Historically, much of the UK’s rubbish clearance ended up in 1215 landfills built within estuaries right on the nation’s coast! These lands were chosen as landfill sites because they had little real estate or commercial value due to frequent flooding and there was little understanding at the time of their immense ecological value. To make matters worse, these old landfills weren’t usually lined so the leachate containing toxins has been seeping into the ground water for decades, causing potential problems far from the landfill site. Now, due to escalating erosion and the mingling of this leachate with estuarine waters and sea water, the environmental and health impact will likely be far greater!
There is another major problem with these old coastal landfills too. Records of what rubbish clearance materials were actually put in them are scant and there was little to no regulation. These means that some of the most toxic landfills in the UK are located right on the coast, several in areas close to population centers like Liverpool, Newcastle on Tyne, and east of London. This means that as these old landfill toxins get mixed with more water and transported into a wider radius, they’ll not only impact wildlife, they’ll very likely impact the health of people in a big way too! This old rubbish clearance contains harmful materials like cadmium, lead, and carcinogenic polycyclic aromatic hydrocarbons!
Lest you think that this is a problem far into the future, some of the old coastal landfills, such as the East Tilbury Landfill, located in the Thames Estuary, have already started to erode! Moreover, according to an intensive research study by Dr James Brand and his team at Queen Mary University of London, about ten percent of those 1215 coastal landfills will suffer from significant coastal erosion by 2055! For emphasis, this team of scientists predicts that 122 coastal landfills will start leaking highly toxic muck into major waterways, some near metropolitan areas, within the next forty years! The research was published in WIREs Water, a respected peer reviewed scientific journal.
Climatologists are making predictions that do not bode well for these coastal UK landfills either. Sea levels around the UK are rising at an alarming rate due to global warming. This means that ocean surf could start eating into the rubbish clearance found in these old coastal landfills much more quickly than current estimates. When this happens, it will rapidly speed up the process of toxic leachate getting our water. Climate scientists are also predicting much stronger storms to hit the UK coastlines. Believe it or not, hurricanes could even become a major factor in the rapid erosion of some of the UK’s coastal rubbish clearance landfills. Yes, you read that right! Hurricanes could become an issue in the UK in the not so distant future.
Here’s the basic pattern that major hurricanes have taken for decades. They start by spinning off the western African coast and then move cross the Atlantic Ocean. Eventually, they make landfall in the Caribbean, the Gulf of Mexico, or the Eastern United States. When these hurricanes hit land, they lose a lot of their energy and get downgraded to tropical storms, then storms and then heavy rainfall. By the time they turn northeast, and head back out into the Atlantic, they are usually fairly weak.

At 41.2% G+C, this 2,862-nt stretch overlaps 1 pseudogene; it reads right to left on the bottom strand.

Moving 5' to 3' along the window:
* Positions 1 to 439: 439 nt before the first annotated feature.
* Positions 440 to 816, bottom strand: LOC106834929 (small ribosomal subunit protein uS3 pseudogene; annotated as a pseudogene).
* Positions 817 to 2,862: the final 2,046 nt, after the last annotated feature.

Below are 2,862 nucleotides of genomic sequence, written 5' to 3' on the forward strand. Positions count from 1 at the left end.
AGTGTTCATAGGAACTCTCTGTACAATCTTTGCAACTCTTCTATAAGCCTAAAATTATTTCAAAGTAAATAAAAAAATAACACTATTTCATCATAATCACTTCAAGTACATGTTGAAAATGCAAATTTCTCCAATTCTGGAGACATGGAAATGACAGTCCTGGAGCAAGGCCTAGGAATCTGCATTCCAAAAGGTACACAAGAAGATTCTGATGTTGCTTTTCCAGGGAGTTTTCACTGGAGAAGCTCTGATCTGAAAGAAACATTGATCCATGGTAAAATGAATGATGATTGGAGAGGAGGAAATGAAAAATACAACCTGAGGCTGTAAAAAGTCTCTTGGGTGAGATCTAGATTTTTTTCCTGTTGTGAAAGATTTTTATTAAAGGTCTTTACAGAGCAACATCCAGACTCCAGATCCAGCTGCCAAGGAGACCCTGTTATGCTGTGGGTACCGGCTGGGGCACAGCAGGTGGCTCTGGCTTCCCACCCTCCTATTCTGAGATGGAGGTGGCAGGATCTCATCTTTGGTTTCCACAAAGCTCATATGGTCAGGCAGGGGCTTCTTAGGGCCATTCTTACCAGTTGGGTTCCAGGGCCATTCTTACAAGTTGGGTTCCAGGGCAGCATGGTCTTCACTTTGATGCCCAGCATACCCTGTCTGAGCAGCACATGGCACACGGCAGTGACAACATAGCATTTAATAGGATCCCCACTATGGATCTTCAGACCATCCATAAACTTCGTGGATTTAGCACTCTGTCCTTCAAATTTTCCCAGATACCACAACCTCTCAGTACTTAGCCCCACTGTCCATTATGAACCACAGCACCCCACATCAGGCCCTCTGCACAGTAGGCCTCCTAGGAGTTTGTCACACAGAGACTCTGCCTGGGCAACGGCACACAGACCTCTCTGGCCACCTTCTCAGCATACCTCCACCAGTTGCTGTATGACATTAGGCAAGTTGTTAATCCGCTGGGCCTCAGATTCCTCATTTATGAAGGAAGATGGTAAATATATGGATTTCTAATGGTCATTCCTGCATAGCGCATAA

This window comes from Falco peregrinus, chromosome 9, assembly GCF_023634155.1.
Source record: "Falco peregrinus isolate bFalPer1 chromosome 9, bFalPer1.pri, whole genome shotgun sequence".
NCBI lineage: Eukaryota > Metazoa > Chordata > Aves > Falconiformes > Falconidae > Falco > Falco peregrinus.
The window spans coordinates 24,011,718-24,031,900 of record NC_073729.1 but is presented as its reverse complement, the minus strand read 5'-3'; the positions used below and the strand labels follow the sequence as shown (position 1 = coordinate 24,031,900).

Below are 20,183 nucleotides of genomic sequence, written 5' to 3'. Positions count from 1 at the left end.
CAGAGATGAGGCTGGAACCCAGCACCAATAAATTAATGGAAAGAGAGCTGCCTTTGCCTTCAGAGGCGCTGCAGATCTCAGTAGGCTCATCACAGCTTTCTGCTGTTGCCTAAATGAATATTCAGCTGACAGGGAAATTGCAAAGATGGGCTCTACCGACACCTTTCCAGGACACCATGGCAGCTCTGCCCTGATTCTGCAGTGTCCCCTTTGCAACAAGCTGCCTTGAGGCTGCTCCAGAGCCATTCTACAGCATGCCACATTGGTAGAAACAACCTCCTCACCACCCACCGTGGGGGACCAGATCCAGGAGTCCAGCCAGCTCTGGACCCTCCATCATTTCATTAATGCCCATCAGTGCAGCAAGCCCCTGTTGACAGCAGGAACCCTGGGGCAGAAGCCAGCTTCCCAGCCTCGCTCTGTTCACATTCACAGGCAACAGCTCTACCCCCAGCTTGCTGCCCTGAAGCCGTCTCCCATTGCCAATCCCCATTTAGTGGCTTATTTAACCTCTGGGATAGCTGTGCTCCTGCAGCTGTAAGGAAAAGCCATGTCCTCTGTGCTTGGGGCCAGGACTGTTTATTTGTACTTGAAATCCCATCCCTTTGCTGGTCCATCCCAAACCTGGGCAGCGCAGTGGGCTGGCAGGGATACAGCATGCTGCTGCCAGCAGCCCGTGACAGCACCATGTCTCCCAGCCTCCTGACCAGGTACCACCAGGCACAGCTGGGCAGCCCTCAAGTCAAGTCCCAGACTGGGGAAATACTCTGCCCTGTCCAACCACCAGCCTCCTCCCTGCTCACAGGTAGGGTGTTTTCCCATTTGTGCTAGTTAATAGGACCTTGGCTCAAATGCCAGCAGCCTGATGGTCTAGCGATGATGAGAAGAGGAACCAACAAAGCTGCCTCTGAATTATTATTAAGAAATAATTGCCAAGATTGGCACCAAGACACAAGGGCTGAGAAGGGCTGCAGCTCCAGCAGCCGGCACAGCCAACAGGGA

Historically, if hurricanes affected the UK at all, they were usually just a remnant rainstorm. HOWEVER, with temperatures in the northern Atlantic continuing to rise, scientists are predicting that the remnants of these hurricanes hitting the UK will be much stronger on average. In fact, some are saying they could regain enough strength to hit the UK coast with hurricane force winds, defined as 70 miles per hour or higher (113 kilometers per hour)!
Now that the higher risk coastal landfills have been identified, serious discussions are underway on what to do about it. The basic questions governmental agencies, industry, citizens, and scientists must ask are the following:
1. What measures can be taken to mitigate the travesty our scientists say is going to be an inevitable occurrence if we do not intervene?
2. How should we prioritize these interventions, given the limited budget we have to do so?
3. Is there any way to garner more funding for these mitigation activities?
4. What can we do with our rubbish clearance to prevent similar travesties in the future?
Clearabee, the UK’s leading independent rubbish clearance company, has been doing their part by recycling or reusing as much of the waste streams they collect as possible. They do this by taking the rubbish they clear to places that they know recycle, reuse, and or upcycle the rubbish. This requires Clearabee sorting through the rubbish clearance and taking different types of rubbish to different places. Although this means more time, Clearabee has as a top mission to divert as much rubbish as possible from our landfills. You can pitch in too by using their service, which has a much higher recycle and reuse rate than any of the local councils, and by pre-sorting your rubbish at least roughly, although this is not a requirement for using their service.